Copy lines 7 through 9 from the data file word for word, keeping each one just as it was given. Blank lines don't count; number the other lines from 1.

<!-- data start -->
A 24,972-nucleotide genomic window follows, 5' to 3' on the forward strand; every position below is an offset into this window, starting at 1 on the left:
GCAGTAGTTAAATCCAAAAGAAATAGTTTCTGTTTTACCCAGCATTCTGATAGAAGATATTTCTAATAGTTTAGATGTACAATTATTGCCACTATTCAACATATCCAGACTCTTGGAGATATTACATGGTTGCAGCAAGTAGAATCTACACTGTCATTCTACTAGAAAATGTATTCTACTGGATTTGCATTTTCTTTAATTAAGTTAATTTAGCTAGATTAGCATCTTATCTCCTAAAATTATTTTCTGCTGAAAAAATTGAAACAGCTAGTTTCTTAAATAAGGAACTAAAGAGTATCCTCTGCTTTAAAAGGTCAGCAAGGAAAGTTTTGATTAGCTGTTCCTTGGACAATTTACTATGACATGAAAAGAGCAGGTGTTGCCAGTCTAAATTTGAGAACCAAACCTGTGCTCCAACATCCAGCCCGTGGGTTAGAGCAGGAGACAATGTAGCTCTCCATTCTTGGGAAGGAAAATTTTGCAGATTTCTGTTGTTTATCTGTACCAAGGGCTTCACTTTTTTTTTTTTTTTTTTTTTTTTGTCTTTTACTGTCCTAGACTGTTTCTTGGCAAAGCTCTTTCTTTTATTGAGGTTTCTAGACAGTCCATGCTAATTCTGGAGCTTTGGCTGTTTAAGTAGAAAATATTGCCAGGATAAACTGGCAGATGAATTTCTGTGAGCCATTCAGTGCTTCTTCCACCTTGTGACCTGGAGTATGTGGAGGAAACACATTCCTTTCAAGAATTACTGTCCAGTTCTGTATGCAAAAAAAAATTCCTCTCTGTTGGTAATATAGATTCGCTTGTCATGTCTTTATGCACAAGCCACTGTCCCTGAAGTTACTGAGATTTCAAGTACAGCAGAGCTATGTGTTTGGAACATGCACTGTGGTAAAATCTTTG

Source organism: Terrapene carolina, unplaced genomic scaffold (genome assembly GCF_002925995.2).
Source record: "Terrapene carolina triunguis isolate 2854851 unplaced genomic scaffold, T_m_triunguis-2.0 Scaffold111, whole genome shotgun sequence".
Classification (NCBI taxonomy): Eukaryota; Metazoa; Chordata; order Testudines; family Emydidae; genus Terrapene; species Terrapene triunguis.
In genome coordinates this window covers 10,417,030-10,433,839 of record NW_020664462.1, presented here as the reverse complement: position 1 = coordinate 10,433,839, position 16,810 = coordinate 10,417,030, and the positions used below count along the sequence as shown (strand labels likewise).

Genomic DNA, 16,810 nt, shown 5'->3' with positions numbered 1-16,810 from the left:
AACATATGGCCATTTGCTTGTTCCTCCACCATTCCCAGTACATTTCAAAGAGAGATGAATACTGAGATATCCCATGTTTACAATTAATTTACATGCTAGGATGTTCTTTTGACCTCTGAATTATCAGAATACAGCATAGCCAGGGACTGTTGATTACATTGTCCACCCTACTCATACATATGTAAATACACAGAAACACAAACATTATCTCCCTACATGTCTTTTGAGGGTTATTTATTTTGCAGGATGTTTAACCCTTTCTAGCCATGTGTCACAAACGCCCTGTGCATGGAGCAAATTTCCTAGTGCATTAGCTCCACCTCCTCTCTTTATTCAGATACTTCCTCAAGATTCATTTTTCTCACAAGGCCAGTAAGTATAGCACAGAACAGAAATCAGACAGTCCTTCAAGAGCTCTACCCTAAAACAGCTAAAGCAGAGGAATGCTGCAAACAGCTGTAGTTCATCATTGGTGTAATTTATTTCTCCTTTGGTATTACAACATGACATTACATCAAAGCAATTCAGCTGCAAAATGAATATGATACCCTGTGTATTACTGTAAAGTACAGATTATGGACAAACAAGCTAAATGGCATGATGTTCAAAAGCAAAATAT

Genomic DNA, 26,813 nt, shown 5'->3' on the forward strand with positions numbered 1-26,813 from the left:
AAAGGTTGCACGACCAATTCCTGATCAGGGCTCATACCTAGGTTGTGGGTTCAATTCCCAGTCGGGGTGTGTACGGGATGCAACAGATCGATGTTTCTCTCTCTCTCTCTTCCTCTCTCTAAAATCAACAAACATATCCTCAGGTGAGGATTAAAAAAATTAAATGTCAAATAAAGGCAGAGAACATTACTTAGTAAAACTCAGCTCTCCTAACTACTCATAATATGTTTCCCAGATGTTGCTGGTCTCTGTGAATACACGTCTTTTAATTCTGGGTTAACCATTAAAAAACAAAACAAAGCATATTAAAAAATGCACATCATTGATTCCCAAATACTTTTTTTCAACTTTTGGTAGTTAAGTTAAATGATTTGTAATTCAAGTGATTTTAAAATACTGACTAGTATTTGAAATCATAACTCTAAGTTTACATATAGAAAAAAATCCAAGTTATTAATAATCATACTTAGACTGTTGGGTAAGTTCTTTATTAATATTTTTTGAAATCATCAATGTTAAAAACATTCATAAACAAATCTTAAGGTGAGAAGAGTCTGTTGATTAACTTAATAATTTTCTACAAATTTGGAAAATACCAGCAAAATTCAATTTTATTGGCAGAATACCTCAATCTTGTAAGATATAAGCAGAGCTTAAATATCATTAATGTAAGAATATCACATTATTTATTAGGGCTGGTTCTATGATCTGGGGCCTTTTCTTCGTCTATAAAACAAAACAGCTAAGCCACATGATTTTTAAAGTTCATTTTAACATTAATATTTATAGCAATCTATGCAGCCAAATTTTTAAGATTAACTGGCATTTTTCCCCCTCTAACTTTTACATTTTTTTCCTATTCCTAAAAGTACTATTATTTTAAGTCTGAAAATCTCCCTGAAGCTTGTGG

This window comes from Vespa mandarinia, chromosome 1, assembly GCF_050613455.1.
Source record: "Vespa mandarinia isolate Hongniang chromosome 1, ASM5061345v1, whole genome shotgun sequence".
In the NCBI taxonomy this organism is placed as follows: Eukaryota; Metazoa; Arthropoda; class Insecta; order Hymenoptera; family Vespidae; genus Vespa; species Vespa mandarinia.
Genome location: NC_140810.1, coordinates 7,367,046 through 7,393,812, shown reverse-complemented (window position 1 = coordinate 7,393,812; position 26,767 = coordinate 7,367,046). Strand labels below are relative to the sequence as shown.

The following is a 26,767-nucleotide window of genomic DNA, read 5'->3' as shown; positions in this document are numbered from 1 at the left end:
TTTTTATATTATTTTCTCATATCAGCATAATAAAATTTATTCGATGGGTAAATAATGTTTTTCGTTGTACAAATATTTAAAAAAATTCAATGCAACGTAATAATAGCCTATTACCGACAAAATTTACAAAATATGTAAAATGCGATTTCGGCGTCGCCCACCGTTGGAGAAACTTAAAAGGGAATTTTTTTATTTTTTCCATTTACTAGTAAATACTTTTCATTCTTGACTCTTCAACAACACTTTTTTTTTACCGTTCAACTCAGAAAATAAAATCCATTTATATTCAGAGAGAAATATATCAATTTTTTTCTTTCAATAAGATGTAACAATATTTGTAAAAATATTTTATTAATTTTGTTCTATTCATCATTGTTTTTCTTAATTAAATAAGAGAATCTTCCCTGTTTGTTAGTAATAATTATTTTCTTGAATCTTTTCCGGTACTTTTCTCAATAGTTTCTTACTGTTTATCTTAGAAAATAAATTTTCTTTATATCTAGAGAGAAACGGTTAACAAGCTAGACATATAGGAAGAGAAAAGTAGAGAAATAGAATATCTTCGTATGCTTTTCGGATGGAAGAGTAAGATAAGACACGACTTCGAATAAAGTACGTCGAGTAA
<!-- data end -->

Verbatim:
Genomic DNA, 16,810 nt, shown 5'->3' with positions numbered 1-16,810 from the left:
AACATATGGCCATTTGCTTGTTCCTCCACCATTCCCAGTACATTTCAAAGAGAGATGAATACTGAGATATCCCATGTTTACAATTAATTTACATGCTAGGATGTTCTTTTGACCTCTGAATTATCAGAATACAGCATAGCCAGGGACTGTTGATTACATTGTCCACCCTACTCATACATATGTAAATACACAGAAACACAAACATTATCTCCCTACATGTCTTTTGAGGGTTATTTATTTTGCAGGATGTTTAACCCTTTCTAGCCATGTGTCACAAACGCCCTGTGCATGGAGCAAATTTCCTAGTGCATTAGCTCCACCTCCTCTCTTTATTCAGATACTTCCTCAAGATTCATTTTTCTCACAAGGCCAGTAAGTATAGCACAGAACAGAAATCAGACAGTCCTTCAAGAGCTCTACCCTAAAACAGCTAAAGCAGAGGAATGCTGCAAACAGCTGTAGTTCATCATTGGTGTAATTTATTTCTCCTTTGGTATTACAACATGACATTACATCAAAGCAATTCAGCTGCAAAATGAATATGATACCCTGTGTATTACTGTAAAGTACAGATTATGGACAAACAAGCTAAATGGCATGATGTTCAAAAGCAAAATAT

Genomic DNA, 26,813 nt, shown 5'->3' on the forward strand with positions numbered 1-26,813 from the left: